Terri sustained a brain injury at age 26 after she collapsed and was without oxygen for several minutes in February 1990. Shortly after her collapse, doctors described her as being in a "persistent vegetative state" from which she would not recover. Mr. Schiavo won a $1.2 million malpractice settlement in 1992 after promising to take care of his wife for the rest of his life.

A short time later, Mr. Schiavo removed Terri from a nursing home when it insisted he allow his wife to be given antibiotics for a potentially life-threatening infection. He put Terri on "do not resuscitate" status, and began placing limits on visits from her family members. Five years ago, he moved his wife to a hospice, which is ordinarily reserved for people with less than six months to live, even though doctors said she could live into her 50s. Schiavo began claiming that Terri told him before her collapse that she would not want to live "by artificial means".

According to Terri's parents, Mr. Schiavo stopped allowing rehabilitative therapies in 1993 and has since spent much of the settlement money in a legal battle to remove the feeding tube that provides Terri with food and water. The Schindlers also have asked the courts to remove him as Terri's guardian because he wants to marry another woman with whom he has conceived two children, and because he would gain what remains of the settlement money when Terri dies.

Terri's parents argue that Terri is responsive, alert and that she tries to talk to them. They also have presented testimony from four board certified neurologists, two board certified internists, one neuro-psychologist, and two speech pathologists stating that Terri is not in a persistent vegetative state. Three nurses who cared for Terri in the 1990s have signed affidavits saying she interacted with them. Nurses also said that Schiavo was verbally abusive to his wife.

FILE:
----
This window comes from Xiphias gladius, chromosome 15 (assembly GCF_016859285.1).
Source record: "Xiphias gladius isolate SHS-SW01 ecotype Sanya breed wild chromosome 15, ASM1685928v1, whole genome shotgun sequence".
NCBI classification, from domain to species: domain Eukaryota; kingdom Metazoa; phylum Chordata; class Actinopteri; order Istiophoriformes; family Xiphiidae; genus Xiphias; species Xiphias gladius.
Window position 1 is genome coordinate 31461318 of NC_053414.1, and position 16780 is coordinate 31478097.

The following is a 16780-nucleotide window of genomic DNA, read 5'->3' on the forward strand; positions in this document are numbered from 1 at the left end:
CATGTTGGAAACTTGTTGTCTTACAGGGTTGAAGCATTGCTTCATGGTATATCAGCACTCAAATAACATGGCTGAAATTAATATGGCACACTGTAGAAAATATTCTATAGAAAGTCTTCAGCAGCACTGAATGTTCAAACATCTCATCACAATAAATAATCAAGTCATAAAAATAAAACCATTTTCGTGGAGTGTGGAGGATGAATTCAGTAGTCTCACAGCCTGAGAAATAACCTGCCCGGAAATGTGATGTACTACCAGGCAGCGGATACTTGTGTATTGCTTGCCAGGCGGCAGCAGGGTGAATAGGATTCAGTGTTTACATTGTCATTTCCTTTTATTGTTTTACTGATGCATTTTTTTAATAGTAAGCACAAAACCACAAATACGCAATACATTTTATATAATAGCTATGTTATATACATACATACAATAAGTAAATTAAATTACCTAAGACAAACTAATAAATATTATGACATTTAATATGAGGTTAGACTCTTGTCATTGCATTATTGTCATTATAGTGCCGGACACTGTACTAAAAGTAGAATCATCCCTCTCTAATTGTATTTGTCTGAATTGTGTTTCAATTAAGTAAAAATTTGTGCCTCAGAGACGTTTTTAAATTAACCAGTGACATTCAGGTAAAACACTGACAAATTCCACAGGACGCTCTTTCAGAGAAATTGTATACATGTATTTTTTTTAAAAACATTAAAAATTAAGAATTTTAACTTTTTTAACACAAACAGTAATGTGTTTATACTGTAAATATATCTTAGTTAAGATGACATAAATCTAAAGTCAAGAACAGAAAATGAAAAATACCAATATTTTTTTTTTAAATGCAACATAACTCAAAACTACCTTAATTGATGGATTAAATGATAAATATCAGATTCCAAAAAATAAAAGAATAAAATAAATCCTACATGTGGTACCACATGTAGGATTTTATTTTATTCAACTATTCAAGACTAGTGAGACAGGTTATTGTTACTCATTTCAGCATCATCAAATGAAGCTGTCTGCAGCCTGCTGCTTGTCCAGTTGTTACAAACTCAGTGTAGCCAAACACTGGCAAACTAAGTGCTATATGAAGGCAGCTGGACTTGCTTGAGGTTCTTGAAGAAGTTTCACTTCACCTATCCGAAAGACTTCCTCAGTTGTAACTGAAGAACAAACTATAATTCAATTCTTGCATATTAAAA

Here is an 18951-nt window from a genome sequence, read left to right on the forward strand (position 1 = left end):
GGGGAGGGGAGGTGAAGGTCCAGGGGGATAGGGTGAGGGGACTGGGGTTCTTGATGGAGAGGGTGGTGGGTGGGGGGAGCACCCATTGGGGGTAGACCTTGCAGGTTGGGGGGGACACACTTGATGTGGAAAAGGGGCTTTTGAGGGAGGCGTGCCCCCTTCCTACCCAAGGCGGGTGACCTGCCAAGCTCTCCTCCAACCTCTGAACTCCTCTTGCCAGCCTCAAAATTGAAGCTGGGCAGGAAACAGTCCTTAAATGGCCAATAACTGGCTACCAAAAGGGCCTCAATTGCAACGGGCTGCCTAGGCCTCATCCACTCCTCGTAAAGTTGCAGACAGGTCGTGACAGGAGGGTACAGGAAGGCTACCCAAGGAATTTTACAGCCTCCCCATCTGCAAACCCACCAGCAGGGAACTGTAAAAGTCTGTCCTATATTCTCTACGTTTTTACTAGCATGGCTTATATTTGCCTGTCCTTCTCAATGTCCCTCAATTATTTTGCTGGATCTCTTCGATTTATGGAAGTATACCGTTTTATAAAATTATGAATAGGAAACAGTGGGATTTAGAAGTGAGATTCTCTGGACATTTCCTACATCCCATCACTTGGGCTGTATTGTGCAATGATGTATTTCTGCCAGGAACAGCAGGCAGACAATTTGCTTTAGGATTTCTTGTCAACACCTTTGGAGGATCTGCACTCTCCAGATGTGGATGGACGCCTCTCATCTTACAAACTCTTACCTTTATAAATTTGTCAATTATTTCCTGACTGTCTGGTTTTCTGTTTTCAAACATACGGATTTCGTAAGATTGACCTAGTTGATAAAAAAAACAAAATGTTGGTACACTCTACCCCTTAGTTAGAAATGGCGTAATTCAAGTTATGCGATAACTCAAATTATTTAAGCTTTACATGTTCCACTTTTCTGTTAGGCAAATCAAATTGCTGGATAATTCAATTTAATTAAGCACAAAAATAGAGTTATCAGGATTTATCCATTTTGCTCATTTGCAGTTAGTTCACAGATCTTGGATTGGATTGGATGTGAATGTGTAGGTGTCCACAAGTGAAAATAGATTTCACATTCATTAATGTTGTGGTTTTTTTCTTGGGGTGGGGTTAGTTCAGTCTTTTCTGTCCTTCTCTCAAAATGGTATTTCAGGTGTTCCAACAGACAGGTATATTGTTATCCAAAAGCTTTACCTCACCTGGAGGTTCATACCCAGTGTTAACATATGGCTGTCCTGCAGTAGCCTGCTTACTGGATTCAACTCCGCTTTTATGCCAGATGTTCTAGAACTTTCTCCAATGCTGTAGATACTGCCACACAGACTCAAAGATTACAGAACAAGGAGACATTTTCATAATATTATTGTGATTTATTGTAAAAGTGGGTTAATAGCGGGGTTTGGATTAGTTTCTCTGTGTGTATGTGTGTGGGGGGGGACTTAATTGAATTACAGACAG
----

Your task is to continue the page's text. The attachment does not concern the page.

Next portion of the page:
Video clips on the family's website show Terri apparently smiling at her parents, following a balloon with her eyes, and responding negatively to unwanted stimuli -- all of which would indicate she is not in a persistent vegetative state.

"As we read through the reams of information about Terri's condition and history, and when we saw the video clip of her, many of us recognized ourselves," wrote columnist and advocate Michael Volkman this weekend. "When we consider how sensitive our own experiences have made us and the rampant prejudice against disability in American culture in general, and especially among many doctors, we see why Terri's life is in danger. We also see how these attitudes put all lives potentially at risk."

Columnist Wesley J. Smith attempted on Friday to explain why the press has distorted Terri's situation.

"The establishment media usually reflects the attitudes of society's elites, who do generally believe that people like Terri are better off dead. On the other hand, talk-radio and the Internet--what I call dissident media--generated the unprecedented outpouring of support for Terri's life that culminated in Terri's Law. Members of the establishment disdain dissident media and perceive it to be a threat."

A hearing on Terri's guardianship is set for Wednesday afternoon before Judge George W. Greer, who has consistently sided with Mr. Schiavo in the past.